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The Suburban Future

It's not a popular viewpoint, but what if suburbs end up being more critical to a sustainable and efficient future than dense urban areas?
May 17, 2016, 2pm PDT | James Brasuell | @CasualBrasuell
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Randy Rieland reports on a proposition that might come as a shock, or even an affront, to some who call themselves urbanists: the future of the built environment could still be suburban.

Rieland relies on the ideas and research of Alan Berger, a professor of landscape architecture and urban design at MIT, who recently convened the "Future of Suburbia" conference. Among the speakers and futurists at the event, a much more environmentally friendly portrait of the suburbs emerged:

Their model of a future metropolitan area of 3 million people looks very different from what we’ve come to know. Rather than have neighborhoods continuously spreading outward from a downtown core, it presents a handful of dense clusters amid what Berger describes as a “big sea of suburban development that’s much more horizontal than vertical." It would, he says, function as a “kind of holistic sustainable machine.”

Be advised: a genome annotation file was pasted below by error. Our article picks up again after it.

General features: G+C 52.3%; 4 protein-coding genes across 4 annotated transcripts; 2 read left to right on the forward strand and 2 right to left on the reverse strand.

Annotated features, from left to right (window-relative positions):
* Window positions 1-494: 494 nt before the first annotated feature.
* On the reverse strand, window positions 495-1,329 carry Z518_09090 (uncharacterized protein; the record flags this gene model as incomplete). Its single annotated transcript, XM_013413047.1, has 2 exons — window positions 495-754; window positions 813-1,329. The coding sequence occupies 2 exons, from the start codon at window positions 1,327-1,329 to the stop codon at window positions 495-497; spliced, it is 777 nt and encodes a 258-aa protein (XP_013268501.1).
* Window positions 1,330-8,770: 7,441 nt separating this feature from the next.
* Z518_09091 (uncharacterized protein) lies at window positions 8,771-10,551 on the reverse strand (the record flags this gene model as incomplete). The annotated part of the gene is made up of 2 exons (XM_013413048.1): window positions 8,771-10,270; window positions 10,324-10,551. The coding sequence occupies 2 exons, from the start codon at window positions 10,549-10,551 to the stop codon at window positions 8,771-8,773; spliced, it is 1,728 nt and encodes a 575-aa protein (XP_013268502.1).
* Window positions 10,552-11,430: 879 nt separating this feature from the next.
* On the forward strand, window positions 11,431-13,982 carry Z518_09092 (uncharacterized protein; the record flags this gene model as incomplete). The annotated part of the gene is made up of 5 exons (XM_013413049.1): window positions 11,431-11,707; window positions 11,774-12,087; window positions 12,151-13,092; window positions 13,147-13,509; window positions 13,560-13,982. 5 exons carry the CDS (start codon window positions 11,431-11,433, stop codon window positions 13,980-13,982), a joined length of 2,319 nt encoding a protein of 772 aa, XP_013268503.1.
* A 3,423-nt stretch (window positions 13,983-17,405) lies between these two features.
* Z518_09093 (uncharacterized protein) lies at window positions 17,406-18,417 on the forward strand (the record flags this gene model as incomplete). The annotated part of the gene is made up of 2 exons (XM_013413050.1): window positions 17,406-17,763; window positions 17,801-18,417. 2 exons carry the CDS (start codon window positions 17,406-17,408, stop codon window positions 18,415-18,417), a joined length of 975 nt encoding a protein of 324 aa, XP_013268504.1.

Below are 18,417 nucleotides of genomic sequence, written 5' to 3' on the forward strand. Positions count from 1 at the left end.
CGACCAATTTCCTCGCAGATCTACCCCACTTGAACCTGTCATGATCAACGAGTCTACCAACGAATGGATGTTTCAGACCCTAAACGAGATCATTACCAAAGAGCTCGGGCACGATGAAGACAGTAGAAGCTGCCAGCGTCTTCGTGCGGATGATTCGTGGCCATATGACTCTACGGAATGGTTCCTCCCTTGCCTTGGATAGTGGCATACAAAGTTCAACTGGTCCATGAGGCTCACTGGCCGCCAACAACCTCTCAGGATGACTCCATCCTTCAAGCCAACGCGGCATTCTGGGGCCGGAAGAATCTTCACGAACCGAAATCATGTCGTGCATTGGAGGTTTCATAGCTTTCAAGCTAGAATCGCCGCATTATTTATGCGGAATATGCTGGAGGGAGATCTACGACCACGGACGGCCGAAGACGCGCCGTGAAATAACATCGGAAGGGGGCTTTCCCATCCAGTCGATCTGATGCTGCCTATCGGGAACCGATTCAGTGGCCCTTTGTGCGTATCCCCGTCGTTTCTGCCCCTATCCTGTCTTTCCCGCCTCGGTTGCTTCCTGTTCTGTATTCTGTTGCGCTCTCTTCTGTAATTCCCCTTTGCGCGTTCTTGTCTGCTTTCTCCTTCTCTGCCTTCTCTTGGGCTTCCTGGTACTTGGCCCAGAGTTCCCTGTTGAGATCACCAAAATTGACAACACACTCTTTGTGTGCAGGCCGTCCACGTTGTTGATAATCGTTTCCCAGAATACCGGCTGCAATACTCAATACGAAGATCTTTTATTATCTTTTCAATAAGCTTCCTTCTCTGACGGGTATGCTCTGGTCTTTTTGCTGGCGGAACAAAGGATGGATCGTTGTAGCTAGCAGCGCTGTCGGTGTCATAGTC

One key concept of Berger's argument: that U.N.'s 2014 "World Urbanization Prospects" report built a misconception that the majority of the world's population now lives in urban areas (i.e., not the suburbs). In fact, says Berger, most of those people are moving to suburbs. "Certainly, the world’s urbanizing, but it’s urbanizing in a much different way than cities," says Berger in a direct quote. "It’s urbanizing horizontally."

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Published on Thursday, May 12, 2016 in Smithsonian Magazine
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